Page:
Saturday, May 7, 2016

The toxic anti business atmosphere in California bites again.

Samantha Masunaga
More than 25 years after the first Jamba Juice shop opened in San Luis Obispo, the owner of the smoothie company announced plans to move its headquarters from California to Texas within eight months.
Jamba Inc. will close its Emeryville, Calif., office and establish a new corporate home in Frisco, Texas, about 30 miles north of Dallas. In a statement, Chief Executive David Pace said Jamba was looking for places that had “competitive operating costs,” access to “skilled restaurant talent” and an “attractive cost of living,” along with a central location for further expansion.
“The state of Texas meets all of these criteria and Frisco is a community committed to healthy living that aligns closely with our overall mission,” Pace said.
The company's lease in Emeryville is set to expire at the end of the year.
The move will affect about 120 employees in Jamba's Emeryville location. After the company moves, Jamba said it expects to employ about 100 employees in Frisco, a mix of San Francisco Bay Area transplants and newly hired Texas workers.
As of December, Jamba had 818 stores across the United States. The publicly traded company said it has 1,000 employees in California alone. There are more than 5,000 workers at franchise locations across the state.
Jamba will follow longtime Southern California burger chain Carl's Jr. in moving its corporate home out of the Golden State. In March, CKE Restaurants Holdings Inc., which owns Carl's Jr. and St. Louis-based Hardee's, said it would move its Carpenteria headquarters to Franklin, Tenn., next year. The company said the move was intended to consolidate the two chains' headquarters in one location.
As a whole, the restaurant sector is struggling to deal with higher labor costs. If those chains can't pass those costs on to consumers, which many have been unable to do, they have to reduce costs in other parts of the business, said Nick Setyan, senior vice president of equity research at Wedbush Securities.
One option is re-franchising, a model that Jamba and Carl's Jr. have embraced over the last few years. As of March, there were 68 company-owned and operated Jamba Juices and 752 franchised stores in the U.S.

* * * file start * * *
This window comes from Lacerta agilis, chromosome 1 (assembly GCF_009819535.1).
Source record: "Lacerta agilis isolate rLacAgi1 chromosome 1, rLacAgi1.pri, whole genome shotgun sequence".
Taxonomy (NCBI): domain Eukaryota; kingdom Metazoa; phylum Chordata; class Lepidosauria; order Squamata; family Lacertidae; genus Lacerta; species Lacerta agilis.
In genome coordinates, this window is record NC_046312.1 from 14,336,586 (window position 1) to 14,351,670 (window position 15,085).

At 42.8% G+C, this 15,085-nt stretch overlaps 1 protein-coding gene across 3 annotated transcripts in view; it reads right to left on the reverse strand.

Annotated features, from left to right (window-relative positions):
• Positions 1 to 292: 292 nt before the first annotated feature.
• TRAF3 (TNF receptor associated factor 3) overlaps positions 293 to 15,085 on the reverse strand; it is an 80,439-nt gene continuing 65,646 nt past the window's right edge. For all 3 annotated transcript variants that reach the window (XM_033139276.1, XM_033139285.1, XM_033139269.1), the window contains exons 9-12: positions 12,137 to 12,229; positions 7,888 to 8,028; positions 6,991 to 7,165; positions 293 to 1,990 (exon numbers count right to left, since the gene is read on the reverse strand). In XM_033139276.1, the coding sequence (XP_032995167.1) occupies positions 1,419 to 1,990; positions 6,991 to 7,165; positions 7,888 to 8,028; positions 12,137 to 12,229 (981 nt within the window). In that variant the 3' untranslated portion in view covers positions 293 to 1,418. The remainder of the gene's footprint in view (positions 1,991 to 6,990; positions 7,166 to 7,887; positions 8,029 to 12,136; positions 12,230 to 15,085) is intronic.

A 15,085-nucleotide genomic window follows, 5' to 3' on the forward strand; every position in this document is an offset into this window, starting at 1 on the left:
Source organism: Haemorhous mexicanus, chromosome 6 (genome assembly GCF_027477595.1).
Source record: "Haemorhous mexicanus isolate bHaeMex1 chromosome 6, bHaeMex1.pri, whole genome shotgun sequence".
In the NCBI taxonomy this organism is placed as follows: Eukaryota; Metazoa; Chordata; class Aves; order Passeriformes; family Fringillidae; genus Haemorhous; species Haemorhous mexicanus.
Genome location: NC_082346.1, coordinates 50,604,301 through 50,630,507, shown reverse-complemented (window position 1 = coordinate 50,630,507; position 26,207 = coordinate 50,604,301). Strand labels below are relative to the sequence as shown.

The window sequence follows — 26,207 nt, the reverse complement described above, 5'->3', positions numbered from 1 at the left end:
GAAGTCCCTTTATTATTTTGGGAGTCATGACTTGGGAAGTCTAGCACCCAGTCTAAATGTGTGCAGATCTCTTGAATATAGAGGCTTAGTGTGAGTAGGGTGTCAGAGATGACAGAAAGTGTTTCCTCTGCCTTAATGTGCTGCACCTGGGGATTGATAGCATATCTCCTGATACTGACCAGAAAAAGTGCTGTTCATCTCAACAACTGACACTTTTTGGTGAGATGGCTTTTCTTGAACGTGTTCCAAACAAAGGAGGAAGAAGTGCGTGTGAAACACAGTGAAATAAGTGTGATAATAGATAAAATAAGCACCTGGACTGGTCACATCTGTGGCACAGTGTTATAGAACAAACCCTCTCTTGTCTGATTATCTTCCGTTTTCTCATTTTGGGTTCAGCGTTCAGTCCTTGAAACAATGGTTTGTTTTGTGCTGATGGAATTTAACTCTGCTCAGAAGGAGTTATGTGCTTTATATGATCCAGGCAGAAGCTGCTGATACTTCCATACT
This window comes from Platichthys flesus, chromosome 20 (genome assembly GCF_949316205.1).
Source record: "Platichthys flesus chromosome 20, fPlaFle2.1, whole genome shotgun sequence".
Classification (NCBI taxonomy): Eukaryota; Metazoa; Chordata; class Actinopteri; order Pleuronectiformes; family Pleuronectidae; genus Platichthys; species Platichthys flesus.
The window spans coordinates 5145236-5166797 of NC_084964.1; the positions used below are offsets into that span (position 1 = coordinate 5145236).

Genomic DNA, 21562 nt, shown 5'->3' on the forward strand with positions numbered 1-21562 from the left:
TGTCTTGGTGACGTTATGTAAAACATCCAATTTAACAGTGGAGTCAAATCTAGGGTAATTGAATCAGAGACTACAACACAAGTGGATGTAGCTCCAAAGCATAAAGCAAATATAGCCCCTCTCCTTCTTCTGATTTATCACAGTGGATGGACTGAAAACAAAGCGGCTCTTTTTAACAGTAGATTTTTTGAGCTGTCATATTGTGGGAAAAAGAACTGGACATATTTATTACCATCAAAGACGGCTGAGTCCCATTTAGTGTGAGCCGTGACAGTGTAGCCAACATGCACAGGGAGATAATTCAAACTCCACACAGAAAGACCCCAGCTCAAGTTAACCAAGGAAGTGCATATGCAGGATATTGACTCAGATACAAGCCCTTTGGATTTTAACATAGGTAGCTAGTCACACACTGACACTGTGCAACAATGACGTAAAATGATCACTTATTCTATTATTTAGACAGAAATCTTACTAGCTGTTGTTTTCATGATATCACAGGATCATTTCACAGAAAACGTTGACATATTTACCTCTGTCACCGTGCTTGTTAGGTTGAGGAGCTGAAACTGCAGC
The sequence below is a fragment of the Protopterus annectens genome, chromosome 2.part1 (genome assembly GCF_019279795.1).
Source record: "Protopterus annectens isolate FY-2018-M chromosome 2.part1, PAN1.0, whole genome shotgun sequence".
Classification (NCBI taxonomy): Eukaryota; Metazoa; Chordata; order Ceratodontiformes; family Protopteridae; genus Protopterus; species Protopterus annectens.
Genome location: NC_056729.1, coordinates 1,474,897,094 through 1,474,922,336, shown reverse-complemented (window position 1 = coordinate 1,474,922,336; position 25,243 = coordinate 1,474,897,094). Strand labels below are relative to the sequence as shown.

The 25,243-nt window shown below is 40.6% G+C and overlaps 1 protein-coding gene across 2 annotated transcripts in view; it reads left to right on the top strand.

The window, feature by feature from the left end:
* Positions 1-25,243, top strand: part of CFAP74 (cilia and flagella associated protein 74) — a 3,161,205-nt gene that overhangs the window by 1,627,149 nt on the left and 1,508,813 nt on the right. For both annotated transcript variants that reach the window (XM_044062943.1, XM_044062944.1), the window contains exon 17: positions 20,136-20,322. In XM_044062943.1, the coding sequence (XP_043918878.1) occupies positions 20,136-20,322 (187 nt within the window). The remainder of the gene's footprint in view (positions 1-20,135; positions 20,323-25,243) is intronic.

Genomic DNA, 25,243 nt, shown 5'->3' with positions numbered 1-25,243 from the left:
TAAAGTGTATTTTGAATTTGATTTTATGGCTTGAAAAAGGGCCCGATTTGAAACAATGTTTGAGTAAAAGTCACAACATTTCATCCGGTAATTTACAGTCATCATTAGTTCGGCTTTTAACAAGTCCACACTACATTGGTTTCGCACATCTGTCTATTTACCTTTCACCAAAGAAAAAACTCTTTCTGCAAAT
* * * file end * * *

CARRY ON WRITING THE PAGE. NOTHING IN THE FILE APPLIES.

“You're seeing them re-franchise in order to have a lower cost and a more predictable operating model,” Setyan said. “If you're trying to cut costs, then you have to look at it across the entire business and look at your headquarters. If that results in lower costs, that's always on the table.”
Thanks in part to the success of the technology industry, labor and real estate in the Bay Area come at a high price.
Staying in the Bay Area can be lucrative and valuable for companies in the innovation sector since employees in the area tend to be more creative and productive, said Enrico Moretti, an economics professor at UC Berkeley.
“They cost more, but they generate more,” he said.
But for companies in more traditional industries, such as Jamba, Moretti said the Bay Area's benefits may not be worth the expense.
Jamba is just the latest California company to announce plans to relocate to Texas.
In 2014, Toyota Motor Corp. said it would move its North American headquarters to Plano, Texas, from Torrance over the next three years.
That same year, longtime Los Angeles-based energy giant Occidental Petroleum announced that it was relocating its headquarters to Houston and would spin off its California assets into a separate company.
And nearly two dozen Bay Area tech companies have made the move to Texas since 2014, according to the San Francisco Chronicle. 
Former Texas Gov. Rick Perry once touted the Texas Enterprise Fund and other cash incentives, along with local property tax breaks, as important for enticing companies to move. Toyota was offered a $40-million grant when the automaker announced its move, though the company said incentives had little, if anything, to do with the decision.
Jamba was also offered a Texas Enterprise Fund grant of $800,000. The company said incentives were not a driver in the move to Texas.
Other factors, such as the low corporate tax rate and no personal income tax, could also be advantages for companies looking to move to the Lone Star State. 
Lower corporate taxes mean higher company profits, but possibly more important is the income tax aspect, Moretti said. Without raising wages, employees can see an increase in their pay, he said.


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